Wally Sombero, the so-called high profile personality identified to be representing the gambling magnate Jack Lam, as expected, was “superb” in his denial antics and in his portrayal of himself as the “persecuted hero” in the case. So good was his performance in the presentation of himself and his supposed assistance to the government in saving the online gaming so bigger taxes can be collected from its operation that any uninitiated television viewers or readers of newspapers would likely take as gospel truth.

Sombero anchored his claim that he is a founding member of an association that educates government officials and the public on what online gaming is and how it can supposedly help the country’s economy.

Unfortunately, despite the apparent sharp minds of our senators present no one was able to ask Sombero a question that would have immediately established the credibility of the organization that he claims to be carrying as vehicle for his support to the government.

We seem to wonder why not a single senator asked the former police official to present to the committee a copy of the registration of his association with government regulating bodies for non-government organizations (NGO). Had that question been raised and Sombero was able to present documents the senate committee would have known if his association is legitimate and had the opportunity to examine its objectives, its duties and responsibilities. But no such question was ever raised.

Yes, there were two that were closed to it. That was when Sombero was asked who are the members of his association and whether he was receiving any compensation and how much for his services to the association.

His answer on the first question was that the members are companies engaged in the Pagcor-licensed on-line gaming operation. On the second question Sombero told the committee that he is not receiving any compensation. Unfortunately, no one was able to make follow-up questions like how is the operation of the association funded and what keeps Sombero going without any compensation.

And how can one imagine the truth of Sombero’s claim that he is not an employee nor is he a representative of Jack Lam or any of the online gambling operators when everything that transpired in that bribery-extortion drama points to him as the “link?”

So, as more stories are expected to be unfolded during the next, and perhaps the last committee hearing on March 2 people may finally know who Sombero is working for; who he is linking for.

And we are looking forward to the unmasking of the real culprits, both from the government side and the on-line gaming operations hierarchy, and appropriate charges are filed in court.against them.


If our memory serves as right, the first tranche of P1,000 in the P2,000 additional monthly pension benefit approved by Congress was to start either last week of January or first week of February.

But pensioners who are expecting the amount to be added already to their monthly pension found nothing from the remittance in the banks. Whatever happened to the commitment of the SSS executives, gone with the wind? Or, are those charged to compute the amount that would be added still in the process of computing? Or, is the SSS still revalidating the number and names of the pensioners?

We know that these questions are now badgering the minds of the millions of pensioners who are now saddled with expenses attendant to their growing years in life.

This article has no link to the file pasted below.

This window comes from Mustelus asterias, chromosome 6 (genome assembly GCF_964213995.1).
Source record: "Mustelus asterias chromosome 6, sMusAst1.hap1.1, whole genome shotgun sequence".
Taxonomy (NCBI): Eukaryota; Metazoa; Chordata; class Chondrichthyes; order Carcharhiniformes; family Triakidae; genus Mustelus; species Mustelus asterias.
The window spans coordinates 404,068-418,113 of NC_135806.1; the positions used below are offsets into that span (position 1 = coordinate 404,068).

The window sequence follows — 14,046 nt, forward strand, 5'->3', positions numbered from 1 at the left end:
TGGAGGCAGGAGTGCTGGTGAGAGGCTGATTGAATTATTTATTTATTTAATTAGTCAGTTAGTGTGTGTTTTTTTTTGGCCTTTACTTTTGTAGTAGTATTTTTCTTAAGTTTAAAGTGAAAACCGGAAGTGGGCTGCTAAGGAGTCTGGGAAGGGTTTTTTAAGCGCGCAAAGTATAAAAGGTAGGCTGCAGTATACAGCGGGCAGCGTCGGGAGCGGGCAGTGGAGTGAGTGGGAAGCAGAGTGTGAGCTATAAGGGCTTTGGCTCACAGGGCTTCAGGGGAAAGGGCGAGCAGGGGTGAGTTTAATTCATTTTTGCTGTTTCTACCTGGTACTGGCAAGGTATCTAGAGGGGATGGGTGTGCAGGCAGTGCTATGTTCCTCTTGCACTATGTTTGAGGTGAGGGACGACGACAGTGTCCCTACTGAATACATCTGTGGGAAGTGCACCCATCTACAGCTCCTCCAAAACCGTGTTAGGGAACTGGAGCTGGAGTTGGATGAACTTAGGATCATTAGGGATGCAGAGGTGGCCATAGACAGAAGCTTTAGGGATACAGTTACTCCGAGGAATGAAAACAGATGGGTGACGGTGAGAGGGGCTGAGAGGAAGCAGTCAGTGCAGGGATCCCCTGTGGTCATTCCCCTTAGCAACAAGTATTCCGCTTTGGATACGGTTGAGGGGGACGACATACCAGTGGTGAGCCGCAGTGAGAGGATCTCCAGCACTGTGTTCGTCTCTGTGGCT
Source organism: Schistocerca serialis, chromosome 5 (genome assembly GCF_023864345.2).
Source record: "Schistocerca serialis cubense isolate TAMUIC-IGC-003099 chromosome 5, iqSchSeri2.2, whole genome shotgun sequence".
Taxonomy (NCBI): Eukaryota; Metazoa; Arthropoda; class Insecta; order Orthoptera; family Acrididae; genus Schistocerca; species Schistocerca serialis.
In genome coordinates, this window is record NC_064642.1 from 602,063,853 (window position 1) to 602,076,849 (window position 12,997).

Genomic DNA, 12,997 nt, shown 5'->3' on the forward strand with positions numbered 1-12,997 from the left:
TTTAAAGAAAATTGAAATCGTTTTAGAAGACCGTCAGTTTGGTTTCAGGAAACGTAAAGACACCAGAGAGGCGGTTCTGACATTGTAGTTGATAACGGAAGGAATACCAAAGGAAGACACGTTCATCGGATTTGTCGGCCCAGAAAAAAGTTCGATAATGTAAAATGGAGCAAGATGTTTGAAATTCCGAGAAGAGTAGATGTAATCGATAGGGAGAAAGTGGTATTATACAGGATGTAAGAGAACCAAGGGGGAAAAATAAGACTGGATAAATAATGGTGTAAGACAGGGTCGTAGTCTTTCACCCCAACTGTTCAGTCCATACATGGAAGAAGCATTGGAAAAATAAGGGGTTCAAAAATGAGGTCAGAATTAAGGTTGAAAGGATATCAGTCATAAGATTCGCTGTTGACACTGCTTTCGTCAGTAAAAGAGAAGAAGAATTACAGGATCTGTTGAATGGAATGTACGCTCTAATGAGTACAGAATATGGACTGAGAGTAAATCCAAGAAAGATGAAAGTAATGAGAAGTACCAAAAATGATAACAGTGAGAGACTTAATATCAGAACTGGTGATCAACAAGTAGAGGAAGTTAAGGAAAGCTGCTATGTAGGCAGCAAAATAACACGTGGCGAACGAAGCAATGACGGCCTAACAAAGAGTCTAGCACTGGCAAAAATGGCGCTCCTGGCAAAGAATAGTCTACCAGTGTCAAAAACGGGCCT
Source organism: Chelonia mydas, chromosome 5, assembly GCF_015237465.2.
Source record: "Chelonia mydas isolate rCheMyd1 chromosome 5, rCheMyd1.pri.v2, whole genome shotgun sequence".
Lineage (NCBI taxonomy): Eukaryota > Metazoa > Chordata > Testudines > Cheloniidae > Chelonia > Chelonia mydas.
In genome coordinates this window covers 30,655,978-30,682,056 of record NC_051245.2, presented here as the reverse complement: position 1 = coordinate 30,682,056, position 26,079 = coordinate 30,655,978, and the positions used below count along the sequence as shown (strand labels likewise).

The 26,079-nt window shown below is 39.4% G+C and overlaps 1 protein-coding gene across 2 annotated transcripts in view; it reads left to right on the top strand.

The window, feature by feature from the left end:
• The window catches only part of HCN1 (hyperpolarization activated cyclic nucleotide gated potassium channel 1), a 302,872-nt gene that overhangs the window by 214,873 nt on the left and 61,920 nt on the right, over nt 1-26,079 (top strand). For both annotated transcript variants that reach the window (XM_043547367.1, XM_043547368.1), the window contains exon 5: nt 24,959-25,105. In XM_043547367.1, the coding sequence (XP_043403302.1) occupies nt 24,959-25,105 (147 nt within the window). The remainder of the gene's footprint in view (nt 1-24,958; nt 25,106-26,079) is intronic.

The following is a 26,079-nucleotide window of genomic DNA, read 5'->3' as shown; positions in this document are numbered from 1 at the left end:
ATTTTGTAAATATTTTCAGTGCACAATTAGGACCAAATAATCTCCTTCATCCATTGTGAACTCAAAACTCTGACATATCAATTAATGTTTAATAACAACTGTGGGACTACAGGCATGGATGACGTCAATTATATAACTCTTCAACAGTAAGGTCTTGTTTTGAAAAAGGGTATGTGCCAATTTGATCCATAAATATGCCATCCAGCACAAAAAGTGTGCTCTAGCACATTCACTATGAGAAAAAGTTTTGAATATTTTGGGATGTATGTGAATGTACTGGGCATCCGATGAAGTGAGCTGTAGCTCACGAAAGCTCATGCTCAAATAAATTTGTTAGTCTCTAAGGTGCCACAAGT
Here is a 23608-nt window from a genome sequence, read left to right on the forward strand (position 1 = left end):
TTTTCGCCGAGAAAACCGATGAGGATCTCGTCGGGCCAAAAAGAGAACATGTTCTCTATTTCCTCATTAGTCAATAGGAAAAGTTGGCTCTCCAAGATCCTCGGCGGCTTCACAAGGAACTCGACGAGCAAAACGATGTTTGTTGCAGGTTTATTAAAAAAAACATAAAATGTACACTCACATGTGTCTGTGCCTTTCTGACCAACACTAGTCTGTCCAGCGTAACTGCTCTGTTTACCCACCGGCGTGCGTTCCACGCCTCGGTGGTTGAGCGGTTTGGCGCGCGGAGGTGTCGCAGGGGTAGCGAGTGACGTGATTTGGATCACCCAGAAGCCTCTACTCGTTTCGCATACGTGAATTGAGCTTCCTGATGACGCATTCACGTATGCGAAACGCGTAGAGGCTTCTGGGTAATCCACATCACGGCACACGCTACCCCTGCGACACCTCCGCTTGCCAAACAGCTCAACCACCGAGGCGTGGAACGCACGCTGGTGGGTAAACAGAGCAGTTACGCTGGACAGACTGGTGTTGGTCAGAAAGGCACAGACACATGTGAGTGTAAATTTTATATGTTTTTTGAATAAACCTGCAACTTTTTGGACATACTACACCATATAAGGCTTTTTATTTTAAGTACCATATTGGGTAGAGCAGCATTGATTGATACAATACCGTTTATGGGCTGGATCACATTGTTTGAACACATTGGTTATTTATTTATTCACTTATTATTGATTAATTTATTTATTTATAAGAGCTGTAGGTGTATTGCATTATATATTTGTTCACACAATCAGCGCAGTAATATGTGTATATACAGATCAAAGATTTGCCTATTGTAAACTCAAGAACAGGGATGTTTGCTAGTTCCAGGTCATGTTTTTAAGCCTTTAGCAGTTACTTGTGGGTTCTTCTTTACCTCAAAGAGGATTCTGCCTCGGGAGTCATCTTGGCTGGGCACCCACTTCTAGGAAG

And perhaps what could be more ironic is if some of the pensioners who are waiting for the motely amount after this was announced approved and due for release last week of January or first week of February suddenly depart from this world.

Wouldn’t the SSS be rubbing more salt to gaping wound of acute needs of pensioners to survive?

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Power spot market consultation today http://mindanaotimes.net/power-spot-market-consultation-today/ http://mindanaotimes.net/power-spot-market-consultation-today/#comments Tue, 21 Feb 2017 00:46:56 +0000 http://mindanaotimes.net/?p=39613 ]]> THE DEPARTMENT of Energy (DOE) is set to conduct today the public consultation with the energy stakeholders in the region on the plan to set up wholesale electricity spot market (WESM) in Mindanao.

In a statement, the DOE, the objective of the public consultation “is to solicit the views of all stakeholders on how to improve the circular, which will lay down the policies for the establishment of WESM Mindanao.”

The consultation will be held at the Royal Mandaya Hotel with DOE officials, Assistant Secretary Romeo M. Montenegro of Mindanao Development Authority (MinDA) and Melinda L. Ocampo, president of Philippine Electricity Market Corp. (PEMC) as members of the panel.

The city is the third stop on the series of public consultations, which were already held at N Hotel in Cagayan de Oro City and Garden Orchid Hotel in Zamboanga City. This would be also conducted on Feb. 28 at Balanghai Hotel in Butuan City and March 7 at Greanleaf Hotel in General Santos City.

“The information drive will help more Mindanaoans better understand WESM and to appreciate the benefits it will bring in sustaining investments in Mindanao, which needs a robust power sector to support a booming economy,” DOE said in its statement.

Power industry stakeholders recommended in the two public consultations earlier on the need to boost the information-education campaign drive.

Montenegro said earlier that establishment of WESM in Mindanao is timely as the island is already having a surplus in power supply. As of last year, the island’s additional generating capacity reached to 782 megawatts.